The amount of income to come out of the CRT depends upon the payout percentage the grantor chooses, and the amount of income the assets generate while inside the CRT. The IRS states that, at a very minimum, the CRT must distribute at least 5% of the net fair market value of its assets. The payout percentage chosen by the grantor will affect the size of a charitable income tax deduction the grantor may take: the higher the payout percentage, the less available to the charity — and therefore a lower charitable tax deduction. Another consideration: setting too high of a payout percentage may reduce the principal inside the trust quickly. Payouts in excess of 10% each year can be problematic.
For clients concerned with leaving assets to their children, a portion of the income payments can be used to purchase a life insurance policy, payable to the children or others, to replace the value of the assets placed in the CRT — this is typically done through a separate "wealth replacement trust".
CRTs come in two flavors: "charitable remainder annuity trust" (CRAT) and "charitable remainder unitrust" (CRUT). The distinction is how the payout percentage is applied each year to determine the amount of the income payment for the grantor. Charitable remainder annuity trusts are set up to provide a fixed amount each year. Using the above example, the grantor transfers a $1 million investment into a CRAT with a 5% annual payout. The CRAT will pay 5% of the initial contribution, or $50,000 per year to the grantor. In the case of a charitable remainder unitrust, the grantor will be paid 5% based on the current value of the trust. The first annual payment will be $50,000, and future payments will be based on the value of the trust, recalculated each year. Suppose in year 2 the trust's value has increased to $1,100,000 -- the second annual payment will be $55,000 (5% of $1,100,000). Since CRATs pay out a fixed dollar amount each year, fixed annuities are an ideal funding mechanism. For those wanting to participate in future growth, the CRUT is more appropriate and variable annuities can be an appropriate vehicle to deliver those varying income payments. [Some CRUTs include a makeup provision to essentially hold "excess" income for future distribution, these are sometimes called NIMCRUTs (Net Income with Makeup CRUTs) — and these can be designed with a "spigot" feature to allow the grantor to turn on or off distribution of the excess.] There are a couple of other differences between the two types of CRTs. CRATs do not permit additional contributions to the trust, CRUTs do allow for additions to the trust corpus. CRUTs must incur the cost of an annual reevaluation of the trust assets; CRATs do not.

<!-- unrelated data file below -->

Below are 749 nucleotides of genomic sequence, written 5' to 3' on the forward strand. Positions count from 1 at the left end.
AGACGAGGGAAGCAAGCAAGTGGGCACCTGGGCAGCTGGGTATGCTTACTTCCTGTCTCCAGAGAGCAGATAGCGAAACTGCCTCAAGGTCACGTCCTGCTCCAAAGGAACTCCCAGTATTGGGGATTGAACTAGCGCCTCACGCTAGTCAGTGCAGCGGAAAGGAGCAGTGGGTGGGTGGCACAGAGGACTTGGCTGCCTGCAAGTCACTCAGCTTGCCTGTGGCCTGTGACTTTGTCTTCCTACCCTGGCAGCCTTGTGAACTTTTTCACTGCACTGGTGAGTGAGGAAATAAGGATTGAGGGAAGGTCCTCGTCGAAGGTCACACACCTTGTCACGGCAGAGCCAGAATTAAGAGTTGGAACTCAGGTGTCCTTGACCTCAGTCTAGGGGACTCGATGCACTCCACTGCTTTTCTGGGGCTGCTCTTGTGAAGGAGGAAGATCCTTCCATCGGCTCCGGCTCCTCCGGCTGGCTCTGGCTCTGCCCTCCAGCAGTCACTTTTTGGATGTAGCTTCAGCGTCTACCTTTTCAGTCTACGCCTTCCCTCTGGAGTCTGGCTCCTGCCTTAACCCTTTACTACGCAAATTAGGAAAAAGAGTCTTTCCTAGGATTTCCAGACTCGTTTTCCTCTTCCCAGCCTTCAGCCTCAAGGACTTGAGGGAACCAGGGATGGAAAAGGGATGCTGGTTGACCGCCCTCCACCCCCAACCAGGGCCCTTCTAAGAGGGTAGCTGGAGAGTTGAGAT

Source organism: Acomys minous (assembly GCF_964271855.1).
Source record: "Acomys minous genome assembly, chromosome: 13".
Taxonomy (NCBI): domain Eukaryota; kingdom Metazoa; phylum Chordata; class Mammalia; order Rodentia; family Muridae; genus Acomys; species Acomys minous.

Needless to say, setting up a CRT (of either type) is a complex transaction governed by many detailed tax regulations. For clients who would like to convert a highly-appreciated, illiquid or low-yielding assets into a stream of income, CRTs may be an appropriate solution. CRTs may also help the grantor to diversify his or her holdings. Advisors should be very careful when setting up CRTs to use experienced and knowledgeable experts to draft the proper documents and obtain tax advice. CRTs are also subject to extensive accounting requirements. As noted earlier, many charities have financial departments to assist in the process of setting up and managing CRTs.
A very informative website for those interested in more information on CRTs can be found at
Corporations (or other business entities) may find annuities to be helpful in meeting their obligations. The most common corporate use of annuities is to fund and distribute pension payments to their retirees. This was the initial reason issuers developed group annuities. Prior to the development of modern group annuities in the early 20th century, pension plans were a pay-as-you-go pension scheme, which primarily benefited corporate executives. Corporations would simply pay benefits to retired executives out of current earnings. Group annuities allowed corporations, in exchange for premium payments, to shift that responsibility as well as the investment and mortality risk to insurance companies. This also allowed for the expansion of retirement benefits to more rank-and-file employees — either paid fully by the employer, or through employee contributions. These group annuities provided a fixed retirement benefit usually based on the number of years of service.